Griffey’s takeaway from the day is that the job of an INDYCAR driver is a challenging one. He was in a firesuit for 25 minutes and rode three laps with Andretti, pacing the field before the race. “It was such an honor to ride with Mario,” said Griffey, who attended last year’s St. Pete race as a guest photographer for ESPN. “I can’t believe how these guys do it for three hours.”

James Hinchcliffe comes in for tires and fuel on pit lane during the Firestone Grand Prix of St. Petersburg — Photo by: Joe Skibinski

“What They’re Saying” from the Firestone Grand Prix of St. Petersburg

SEBASTIEN BOURDAIS (No. 18 Dale Coyne Racing Honda, Firestone Grand Prix of St. Petersburg winner): “A lot of things come back. I caught myself thinking about 2003, when obviously we started the opposite. We dominated the weekend, were on pole, cleared the field, then all hell broke loose. I found myself tapping the wall in Turn 8, threw it away. It was kind of redemption day here. To come out on top with obviously a lot of friends and family on-site, the whole community supporting the effort, it was just a great feeling. I couldn’t really be any happier for Honda and Dale for giving me the opportunity to put the band back together and make it happen. Everybody works really, really hard. We’re a small group. There is nobody at the shop that doesn’t travel. But it works. It’s a great little group. We’re sure not going to stop there. We’re just going to keep on trying.”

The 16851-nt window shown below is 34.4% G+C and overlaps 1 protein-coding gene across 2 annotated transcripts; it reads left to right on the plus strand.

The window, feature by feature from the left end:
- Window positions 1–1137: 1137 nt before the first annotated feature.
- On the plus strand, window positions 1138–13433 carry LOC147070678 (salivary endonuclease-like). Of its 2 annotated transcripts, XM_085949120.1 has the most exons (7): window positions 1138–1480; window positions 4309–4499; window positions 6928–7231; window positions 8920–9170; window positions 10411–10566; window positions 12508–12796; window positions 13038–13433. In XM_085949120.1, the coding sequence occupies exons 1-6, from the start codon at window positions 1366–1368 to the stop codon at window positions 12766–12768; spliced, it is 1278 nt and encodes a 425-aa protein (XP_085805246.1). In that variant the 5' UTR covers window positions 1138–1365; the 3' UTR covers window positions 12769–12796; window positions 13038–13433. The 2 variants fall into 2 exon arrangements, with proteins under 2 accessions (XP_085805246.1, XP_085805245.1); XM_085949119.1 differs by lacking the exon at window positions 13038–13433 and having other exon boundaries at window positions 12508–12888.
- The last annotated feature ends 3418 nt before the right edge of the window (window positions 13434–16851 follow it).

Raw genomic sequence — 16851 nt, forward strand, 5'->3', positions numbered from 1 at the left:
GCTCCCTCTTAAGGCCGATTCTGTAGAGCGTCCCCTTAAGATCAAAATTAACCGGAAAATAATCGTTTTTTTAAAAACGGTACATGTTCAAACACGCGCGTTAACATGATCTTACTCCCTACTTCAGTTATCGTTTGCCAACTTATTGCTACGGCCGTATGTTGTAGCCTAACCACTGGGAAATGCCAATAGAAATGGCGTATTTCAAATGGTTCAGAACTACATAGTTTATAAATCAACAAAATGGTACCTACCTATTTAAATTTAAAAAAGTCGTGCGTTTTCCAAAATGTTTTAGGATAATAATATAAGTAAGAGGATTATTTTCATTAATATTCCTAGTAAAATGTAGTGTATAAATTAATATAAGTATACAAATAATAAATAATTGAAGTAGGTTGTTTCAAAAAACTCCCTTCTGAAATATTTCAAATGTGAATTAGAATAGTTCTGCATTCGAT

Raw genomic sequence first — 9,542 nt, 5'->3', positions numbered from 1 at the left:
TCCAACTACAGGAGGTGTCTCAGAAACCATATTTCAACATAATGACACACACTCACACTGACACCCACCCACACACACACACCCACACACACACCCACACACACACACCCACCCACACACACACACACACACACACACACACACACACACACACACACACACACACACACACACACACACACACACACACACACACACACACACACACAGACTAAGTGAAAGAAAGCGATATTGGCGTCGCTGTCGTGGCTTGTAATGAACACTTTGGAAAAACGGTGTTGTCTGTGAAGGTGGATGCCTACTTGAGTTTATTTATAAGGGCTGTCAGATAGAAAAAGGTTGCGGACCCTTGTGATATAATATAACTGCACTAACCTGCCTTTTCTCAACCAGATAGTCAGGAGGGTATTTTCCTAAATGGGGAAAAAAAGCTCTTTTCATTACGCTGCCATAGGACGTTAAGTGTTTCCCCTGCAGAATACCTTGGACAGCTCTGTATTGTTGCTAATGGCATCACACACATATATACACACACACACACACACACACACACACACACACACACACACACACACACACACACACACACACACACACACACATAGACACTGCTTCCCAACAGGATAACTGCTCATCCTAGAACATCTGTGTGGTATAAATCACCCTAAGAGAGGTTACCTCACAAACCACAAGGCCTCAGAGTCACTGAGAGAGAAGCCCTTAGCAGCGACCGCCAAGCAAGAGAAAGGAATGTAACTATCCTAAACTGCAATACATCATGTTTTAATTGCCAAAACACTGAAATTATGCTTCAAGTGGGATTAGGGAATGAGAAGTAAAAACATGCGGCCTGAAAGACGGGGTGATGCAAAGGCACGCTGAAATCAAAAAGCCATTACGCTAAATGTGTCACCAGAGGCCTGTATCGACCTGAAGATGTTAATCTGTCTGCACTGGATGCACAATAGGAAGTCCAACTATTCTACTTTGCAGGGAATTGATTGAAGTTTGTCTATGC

SIMON PAGENAUD (No. 1 PPG Automotive Refinish Team Penske Chevrolet, 2016 Verizon IndyCar Series champion): “It’s definitely a champion team for regrouping like they did, understanding the issue we had in qualifying. This morning in the warmup, I was back home in my car. It was great to get that feeling back. The race, the car was fantastic. We got very lucky at the start, I would say. We went through the chaos. I think God had something to play with it actually, because he put the car back where it needed to go. Very lucky. Then after that, we were a bit lucky with strategy. But that was actually the plan. So thanks to (strategist) Kyle Moyer and (engineer) Ben Bretzman for their work on that. They gave me some clean air. We had to save quite a bit of fuel to manage till the end. (Sebastien) Bourdais was untouchable today. It’s 1-2 French. Sorry for the French Revolution, guys. I’m very happy for him. It’s been his hometown actually. He’s been here since he moved to America. With Dale Coyne and Honda, they’ve shown a lot of strength. Fantastic for them. I wish it was P1 for me, P2 for him. Next time maybe. But very happy for him. Very happy for second. We started second last year as well. Hopefully it’s our good luck charm.”